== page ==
Adverse effects were not consistently reported in these eye studies, but there is evidence from other large studies that beta‐carotene increases the risk of lung cancer in people who smoke or who have been exposed to asbestos.
None of the studies reported quality of life or resource use and costs.
Taking vitamin E or beta‐carotene supplements will not prevent or delay the onset of AMD. The same probably applies to vitamin C and the multivitamin (Centrum Silver) investigated in the one trial reported to date. There is no evidence with respect to other antioxidant supplements, such as lutein and zeaxanthin. Although generally regarded as safe, vitamin supplements may have harmful effects, and clear evidence of benefit is needed before they can be recommended. People with AMD should see the related Cochrane Review on antioxidant vitamin and mineral supplements for slowing the progression of AMD, written by the same review team.
Antioxidant vitamin and mineral supplements for preventing age‐related macular degeneration
Monitoring Editor: Jennifer R Evans,corresponding author John G Lawrenson, and Cochrane Eyes and Vision Group
In South Africa, many HIV-infected patients experience delays in accessing antiretroviral therapy (ART). We examined pre-treatment mortality and access to treatment in patients waiting for ART.
Cohort of HIV-infected patients assessed for ART eligibility at 36 facilities participating in the Comprehensive HIV and AIDS Management (CHAM) program in the Free State Province.
Proportion of patients initiating ART, pre-ART mortality and risk factors associated with these outcomes were estimated using competing risks survival analysis.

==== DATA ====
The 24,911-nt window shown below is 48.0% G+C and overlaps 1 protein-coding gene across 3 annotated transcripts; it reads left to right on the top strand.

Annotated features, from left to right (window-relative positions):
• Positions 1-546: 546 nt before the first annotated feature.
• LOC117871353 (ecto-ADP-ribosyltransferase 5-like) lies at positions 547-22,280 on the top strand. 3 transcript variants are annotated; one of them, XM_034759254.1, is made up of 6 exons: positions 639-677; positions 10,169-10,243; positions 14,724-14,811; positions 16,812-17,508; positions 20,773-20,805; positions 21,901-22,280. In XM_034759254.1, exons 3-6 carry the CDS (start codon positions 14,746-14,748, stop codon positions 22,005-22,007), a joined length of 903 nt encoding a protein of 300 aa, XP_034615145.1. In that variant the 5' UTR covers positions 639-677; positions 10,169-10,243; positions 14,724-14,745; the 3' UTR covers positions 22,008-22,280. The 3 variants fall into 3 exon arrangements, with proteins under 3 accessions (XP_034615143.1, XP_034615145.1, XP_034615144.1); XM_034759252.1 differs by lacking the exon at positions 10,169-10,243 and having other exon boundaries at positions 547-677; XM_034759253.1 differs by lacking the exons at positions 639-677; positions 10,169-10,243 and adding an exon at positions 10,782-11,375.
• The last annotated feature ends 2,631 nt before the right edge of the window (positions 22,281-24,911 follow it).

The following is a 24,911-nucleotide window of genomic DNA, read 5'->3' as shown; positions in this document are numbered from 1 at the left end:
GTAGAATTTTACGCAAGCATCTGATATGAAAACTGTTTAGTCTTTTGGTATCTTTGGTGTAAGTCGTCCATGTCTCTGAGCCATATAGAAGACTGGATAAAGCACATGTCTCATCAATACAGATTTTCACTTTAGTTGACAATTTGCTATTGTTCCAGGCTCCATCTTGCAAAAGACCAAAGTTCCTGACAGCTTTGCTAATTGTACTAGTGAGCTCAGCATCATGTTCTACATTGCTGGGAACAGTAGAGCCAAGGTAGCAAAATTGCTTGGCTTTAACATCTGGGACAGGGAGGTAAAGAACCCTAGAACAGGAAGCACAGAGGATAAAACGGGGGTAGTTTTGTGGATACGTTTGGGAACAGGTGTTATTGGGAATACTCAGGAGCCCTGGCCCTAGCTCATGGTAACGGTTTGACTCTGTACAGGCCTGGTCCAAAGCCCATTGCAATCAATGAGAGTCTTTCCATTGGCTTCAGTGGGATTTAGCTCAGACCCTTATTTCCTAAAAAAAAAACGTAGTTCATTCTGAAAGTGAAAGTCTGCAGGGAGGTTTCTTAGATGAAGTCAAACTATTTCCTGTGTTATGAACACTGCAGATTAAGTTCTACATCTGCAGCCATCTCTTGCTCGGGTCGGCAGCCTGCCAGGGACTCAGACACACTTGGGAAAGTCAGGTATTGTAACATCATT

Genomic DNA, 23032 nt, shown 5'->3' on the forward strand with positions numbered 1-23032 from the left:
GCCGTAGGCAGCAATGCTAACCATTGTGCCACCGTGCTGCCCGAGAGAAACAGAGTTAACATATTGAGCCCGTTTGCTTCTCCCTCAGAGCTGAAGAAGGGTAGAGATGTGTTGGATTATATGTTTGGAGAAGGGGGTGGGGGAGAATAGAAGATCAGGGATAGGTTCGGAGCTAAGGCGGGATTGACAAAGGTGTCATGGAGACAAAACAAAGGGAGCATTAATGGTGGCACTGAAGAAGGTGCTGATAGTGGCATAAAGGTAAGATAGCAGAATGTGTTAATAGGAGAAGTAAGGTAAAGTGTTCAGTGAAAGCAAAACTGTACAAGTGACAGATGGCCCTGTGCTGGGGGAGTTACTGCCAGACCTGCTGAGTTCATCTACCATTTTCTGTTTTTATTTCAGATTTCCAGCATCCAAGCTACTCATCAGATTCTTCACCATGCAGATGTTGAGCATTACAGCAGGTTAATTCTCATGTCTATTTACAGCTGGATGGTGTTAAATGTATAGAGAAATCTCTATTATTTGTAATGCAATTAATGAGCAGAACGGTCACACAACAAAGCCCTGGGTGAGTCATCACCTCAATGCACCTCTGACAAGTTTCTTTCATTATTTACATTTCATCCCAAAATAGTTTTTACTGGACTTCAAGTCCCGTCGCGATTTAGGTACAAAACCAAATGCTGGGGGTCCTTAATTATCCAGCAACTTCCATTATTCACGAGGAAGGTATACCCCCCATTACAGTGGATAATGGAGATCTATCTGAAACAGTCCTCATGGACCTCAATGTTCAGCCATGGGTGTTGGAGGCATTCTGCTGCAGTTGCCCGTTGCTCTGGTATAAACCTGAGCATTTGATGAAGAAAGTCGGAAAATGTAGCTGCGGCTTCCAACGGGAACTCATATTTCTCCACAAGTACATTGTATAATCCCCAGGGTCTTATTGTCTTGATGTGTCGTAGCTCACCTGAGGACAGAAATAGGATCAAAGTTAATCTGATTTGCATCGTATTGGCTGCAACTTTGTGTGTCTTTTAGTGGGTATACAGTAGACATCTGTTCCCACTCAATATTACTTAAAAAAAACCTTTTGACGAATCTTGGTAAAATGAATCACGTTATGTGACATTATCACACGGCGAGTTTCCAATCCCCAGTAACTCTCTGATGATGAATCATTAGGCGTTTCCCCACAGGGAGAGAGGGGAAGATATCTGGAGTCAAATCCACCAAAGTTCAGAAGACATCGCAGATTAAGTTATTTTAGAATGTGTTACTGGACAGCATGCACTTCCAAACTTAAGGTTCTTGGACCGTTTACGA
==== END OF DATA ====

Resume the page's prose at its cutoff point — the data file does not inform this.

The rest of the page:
44,844 patients enrolled in CHAM between May 2004 and December 2007, of whom 22,083 (49.2%) were eligible for ART; pre-ART mortality was 53.2 per 100 person-years (95% CI 51.8-54.7). Median CD4 count at eligibility increased from 87 cells/mm3 in 2004 to 101 cells/mm3 in 2007. Two years after eligibility an estimated 67.7% (67.1% – 68.4%) of patients had started ART, and 26.2% (25.6% – 26.9%) died before starting ART. Among patients with CD4 counts <25 cells/mm3 at eligibility, 48% died before ART and 51% initiated ART. Men were less likely to start treatment and more likely to die than women. Patients in rural clinics or clinics with low staffing levels had lower rates of starting treatment and higher mortality compared with patients in urban/ peri-urban clinics, or better staffed clinics. Conclusions Mortality is high in eligible patients waiting for ART in the Free State Province. The most immunocompromised patients had the lowest probability of starting ART and the highest risk of pre-ART death. Prioritization of these patients should reduce waiting times and pre-ART mortality.
HIV, ART, South Africa, waiting times, mortality, treatment access
Outcomes in Patients Waiting for Antiretroviral Treatment in the Free State Province, South Africa: Prospective Linkage Study
Suzanne INGLE, MSc,1 Margaret MAY, PhD,1 Kerry UEBEL, MFamMed,2 Venessa TIMMERMAN, MSc,2 Eduan KOTZE, PhD,3 Max BACHMANN, PhD,4 Jonathan A C STERNE, PhD,1 Matthias EGGER, MD,5 and Lara FAIRALL, MD PhD2,6, for IeDEA-Southern Africa
2011 Dec 12.